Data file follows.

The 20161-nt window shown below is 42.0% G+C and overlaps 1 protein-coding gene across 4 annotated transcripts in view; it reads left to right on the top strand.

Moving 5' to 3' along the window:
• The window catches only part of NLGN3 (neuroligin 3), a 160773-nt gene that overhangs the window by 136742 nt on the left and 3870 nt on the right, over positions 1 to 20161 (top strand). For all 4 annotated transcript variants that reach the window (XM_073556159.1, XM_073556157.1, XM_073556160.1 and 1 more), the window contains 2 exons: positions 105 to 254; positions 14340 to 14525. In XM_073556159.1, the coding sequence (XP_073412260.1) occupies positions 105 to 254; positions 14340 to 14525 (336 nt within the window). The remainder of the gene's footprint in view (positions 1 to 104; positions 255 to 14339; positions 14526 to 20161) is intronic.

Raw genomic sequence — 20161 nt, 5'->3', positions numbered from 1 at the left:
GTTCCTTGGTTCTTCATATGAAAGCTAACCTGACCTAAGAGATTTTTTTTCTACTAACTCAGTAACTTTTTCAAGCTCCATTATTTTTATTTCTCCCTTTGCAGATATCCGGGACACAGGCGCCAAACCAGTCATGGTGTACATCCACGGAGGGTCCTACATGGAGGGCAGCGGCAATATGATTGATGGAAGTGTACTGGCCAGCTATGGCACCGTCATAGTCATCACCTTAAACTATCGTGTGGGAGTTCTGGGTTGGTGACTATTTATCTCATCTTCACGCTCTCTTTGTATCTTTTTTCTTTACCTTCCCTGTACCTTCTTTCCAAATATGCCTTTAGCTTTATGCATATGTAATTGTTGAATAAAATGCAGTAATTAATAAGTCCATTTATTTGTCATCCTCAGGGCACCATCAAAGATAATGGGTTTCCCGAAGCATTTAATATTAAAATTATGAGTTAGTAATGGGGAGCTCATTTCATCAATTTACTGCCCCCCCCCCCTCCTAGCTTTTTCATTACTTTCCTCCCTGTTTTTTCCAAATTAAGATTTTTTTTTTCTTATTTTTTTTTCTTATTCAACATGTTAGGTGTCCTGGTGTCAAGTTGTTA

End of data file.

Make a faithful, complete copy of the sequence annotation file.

The 20161-nt window shown below is 42.0% G+C and overlaps 1 protein-coding gene across 4 annotated transcripts in view; it reads left to right on the top strand.

Moving 5' to 3' along the window:
• The window catches only part of NLGN3 (neuroligin 3), a 160773-nt gene that overhangs the window by 136742 nt on the left and 3870 nt on the right, over positions 1 to 20161 (top strand). For all 4 annotated transcript variants that reach the window (XM_073556159.1, XM_073556157.1, XM_073556160.1 and 1 more), the window contains 2 exons: positions 105 to 254; positions 14340 to 14525. In XM_073556159.1, the coding sequence (XP_073412260.1) occupies positions 105 to 254; positions 14340 to 14525 (336 nt within the window). The remainder of the gene's footprint in view (positions 1 to 104; positions 255 to 14339; positions 14526 to 20161) is intronic.

Raw genomic sequence — 20161 nt, 5'->3', positions numbered from 1 at the left:
GTTCCTTGGTTCTTCATATGAAAGCTAACCTGACCTAAGAGATTTTTTTTCTACTAACTCAGTAACTTTTTCAAGCTCCATTATTTTTATTTCTCCCTTTGCAGATATCCGGGACACAGGCGCCAAACCAGTCATGGTGTACATCCACGGAGGGTCCTACATGGAGGGCAGCGGCAATATGATTGATGGAAGTGTACTGGCCAGCTATGGCACCGTCATAGTCATCACCTTAAACTATCGTGTGGGAGTTCTGGGTTGGTGACTATTTATCTCATCTTCACGCTCTCTTTGTATCTTTTTTCTTTACCTTCCCTGTACCTTCTTTCCAAATATGCCTTTAGCTTTATGCATATGTAATTGTTGAATAAAATGCAGTAATTAATAAGTCCATTTATTTGTCATCCTCAGGGCACCATCAAAGATAATGGGTTTCCCGAAGCATTTAATATTAAAATTATGAGTTAGTAATGGGGAGCTCATTTCATCAATTTACTGCCCCCCCCCCCTCCTAGCTTTTTCATTACTTTCCTCCCTGTTTTTTCCAAATTAAGATTTTTTTTTTCTTATTTTTTTTTCTTATTCAACATGTTAGGTGTCCTGGTGTCAAGTTGTTA